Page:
1) Where do we go for shelter if there’s a big emergency on our streets – or in the entire area? Let’s say, hypothetically, that there’s been a big gas explosion (think San Bruno) or a plane crash in the area that knocks out all electricity in town. Our cell phones are jammed with calls, no TV or Internet is available, and we don’t know where to go or what to do. So far Palo Alto’s Office of Emergency Services has done a great job describing how we should prepare ourselvesin our homes for an emergency (enough food and water for a week, flashlights, etc.) but I don’t know what to do if there is a big explosion. I once thought that we should go to our local fire stations but now I am told no, don’t do that. I know there are emergency kits and generators scattered in homes around town, but I don’t know where to find them. The city needs to develop and then designate shelters in town – for example, Palo Alto and Gunn high schools where large groups of people can gather and shelter, or all the churches along Middlefield Road, or City Hall or Mitchell Library so these places can be the main locales for assistance. This to me is a big need in our town, that I hope we will never need to use, but knowing there are shelters is a comforting thought and a necessary way to handle a big emergency.
2) Why does the fire department send out both a fire truck and a paramedic ambulance when any fire or health emergency call that comes into 911? It’s been a practice in town for years that if someone reports either a fire or a health emergency, the city sends out both a fire truck and an ambulance. It’s gone on for years, unnecessarily. Some nurses at the Palo Alto Medical Foundation said they call for a city ambulance to take a patient to Stanford Hospital and both a fire truck and an ambulance usually arrive. The fire personnel’s, including an EMT, checks things out and the fire truck turns around to return to the station. But surely the medical staff at PAMF knows they only need an ambulance to help with a patient with a heart attack or stroke get to the hospital. The same goes for calls from our homes – if someone reports a person has had a heart attack and she needs to get to the hospital, don’t send a fire truck, just get an ambulance.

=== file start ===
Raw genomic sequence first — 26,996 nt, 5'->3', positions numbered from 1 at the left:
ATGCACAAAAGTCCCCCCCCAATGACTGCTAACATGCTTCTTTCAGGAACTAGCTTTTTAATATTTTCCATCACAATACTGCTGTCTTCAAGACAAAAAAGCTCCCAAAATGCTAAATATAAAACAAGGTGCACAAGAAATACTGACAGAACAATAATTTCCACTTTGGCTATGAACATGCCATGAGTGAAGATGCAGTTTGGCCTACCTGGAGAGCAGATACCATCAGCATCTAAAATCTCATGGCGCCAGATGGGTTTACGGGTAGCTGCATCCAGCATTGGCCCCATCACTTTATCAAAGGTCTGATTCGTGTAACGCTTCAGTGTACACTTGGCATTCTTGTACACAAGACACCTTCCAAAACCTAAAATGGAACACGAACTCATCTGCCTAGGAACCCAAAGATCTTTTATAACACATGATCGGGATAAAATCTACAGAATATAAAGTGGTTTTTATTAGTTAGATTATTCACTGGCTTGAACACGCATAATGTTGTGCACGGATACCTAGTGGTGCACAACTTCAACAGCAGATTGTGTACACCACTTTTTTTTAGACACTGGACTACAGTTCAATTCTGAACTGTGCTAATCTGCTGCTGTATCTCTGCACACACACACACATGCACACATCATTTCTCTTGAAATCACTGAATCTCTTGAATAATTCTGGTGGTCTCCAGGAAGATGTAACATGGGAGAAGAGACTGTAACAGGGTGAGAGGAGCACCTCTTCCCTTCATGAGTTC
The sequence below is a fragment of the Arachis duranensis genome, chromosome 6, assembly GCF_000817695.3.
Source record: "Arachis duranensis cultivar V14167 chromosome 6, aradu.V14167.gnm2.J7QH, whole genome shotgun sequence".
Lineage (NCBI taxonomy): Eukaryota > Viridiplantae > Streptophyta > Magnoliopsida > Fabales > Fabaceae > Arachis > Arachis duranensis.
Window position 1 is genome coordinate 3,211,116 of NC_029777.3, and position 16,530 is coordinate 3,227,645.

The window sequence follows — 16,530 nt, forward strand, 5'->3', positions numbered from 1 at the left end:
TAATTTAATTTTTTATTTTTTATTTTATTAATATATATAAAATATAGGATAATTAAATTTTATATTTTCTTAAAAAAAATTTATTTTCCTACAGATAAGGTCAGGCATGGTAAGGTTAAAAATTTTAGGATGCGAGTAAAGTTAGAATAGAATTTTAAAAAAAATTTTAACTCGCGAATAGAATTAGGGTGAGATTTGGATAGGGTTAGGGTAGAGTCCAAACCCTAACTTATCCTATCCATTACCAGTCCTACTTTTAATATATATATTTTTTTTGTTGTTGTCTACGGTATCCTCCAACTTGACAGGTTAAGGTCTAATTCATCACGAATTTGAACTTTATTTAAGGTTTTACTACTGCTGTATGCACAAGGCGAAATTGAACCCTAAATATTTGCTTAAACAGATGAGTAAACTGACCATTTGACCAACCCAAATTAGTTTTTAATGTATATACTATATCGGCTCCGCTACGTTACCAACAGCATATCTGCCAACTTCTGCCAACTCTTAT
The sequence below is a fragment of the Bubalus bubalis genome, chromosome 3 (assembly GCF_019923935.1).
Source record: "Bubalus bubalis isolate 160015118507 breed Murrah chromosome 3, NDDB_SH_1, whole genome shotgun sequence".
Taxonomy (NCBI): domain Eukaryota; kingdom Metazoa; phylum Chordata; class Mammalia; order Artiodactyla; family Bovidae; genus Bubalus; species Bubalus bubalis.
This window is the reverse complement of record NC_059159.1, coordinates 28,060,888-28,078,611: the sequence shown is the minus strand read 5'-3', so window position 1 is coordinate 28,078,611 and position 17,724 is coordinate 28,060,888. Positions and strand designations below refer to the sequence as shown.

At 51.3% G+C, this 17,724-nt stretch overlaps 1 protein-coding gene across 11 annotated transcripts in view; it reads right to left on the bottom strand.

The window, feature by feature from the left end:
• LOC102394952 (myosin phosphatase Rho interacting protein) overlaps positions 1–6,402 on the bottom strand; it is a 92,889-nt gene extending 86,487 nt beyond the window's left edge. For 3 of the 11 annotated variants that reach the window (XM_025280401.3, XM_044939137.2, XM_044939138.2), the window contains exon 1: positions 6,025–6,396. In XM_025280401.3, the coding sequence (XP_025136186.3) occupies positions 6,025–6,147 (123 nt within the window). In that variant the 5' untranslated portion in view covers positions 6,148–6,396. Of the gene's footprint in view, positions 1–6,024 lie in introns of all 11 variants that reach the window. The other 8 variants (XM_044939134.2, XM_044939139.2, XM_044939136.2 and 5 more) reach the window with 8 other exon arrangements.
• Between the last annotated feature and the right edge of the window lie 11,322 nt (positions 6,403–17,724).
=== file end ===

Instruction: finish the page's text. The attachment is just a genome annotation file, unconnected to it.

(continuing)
I asked the new fire chief, Geo Blackshire, why the truck was needed, and he said there are more trucks than ambulances in town, and both are staffed with EMTs, so often the fire truck can get to the scene faster and the EMT can analyze the problem and the extent of services needed. Is that going to get an ambulance there faster?
I think some fire department padding has been going on. Years ago when Tony Spitaleri was fire chief, I was told years ago that the union wanted this coupling of truck and ambulance, because that would create a need for a bigger fire department staff to cover any emergency 24x7, and would guarantee more firefighter jobs
But times have changed now. Less than 4 percent of the 911 calls the city receives involve an actual fire – and of course, a fire absolutely needs trucks and paramedics. Most calls, however, are medical emergencies -- falls, accidents, elderly assistance and getting patients with a heart attack or whatever to the hospital. It’s time to rethink the staffing at the fire department -- practically, not politically – and determine whether fire trucks need to be at every 911 request for help.
3) Look up. Not down! Overhanging branches cover up street names, directional signs and even stop signs. Can the city do something about this? Trees are great, but it’s important that we see signs. I know of at least 15 streets in town where I can’t read their signs names because the tree leaves are covering them up. The city does so well in sending around sweepers, especially during the autumn months, to keep our streets leaf free, but it’s time to have city staff look up! We need to see our street signs. Maybe the city could set up a number where residents report if their street signs are hidden. Maybe we can hire Waymo drivers to list street signs they cant see and report it to city officials. It’s a relatively minor problem, but it would be nice to solve it. It’s a safety issue.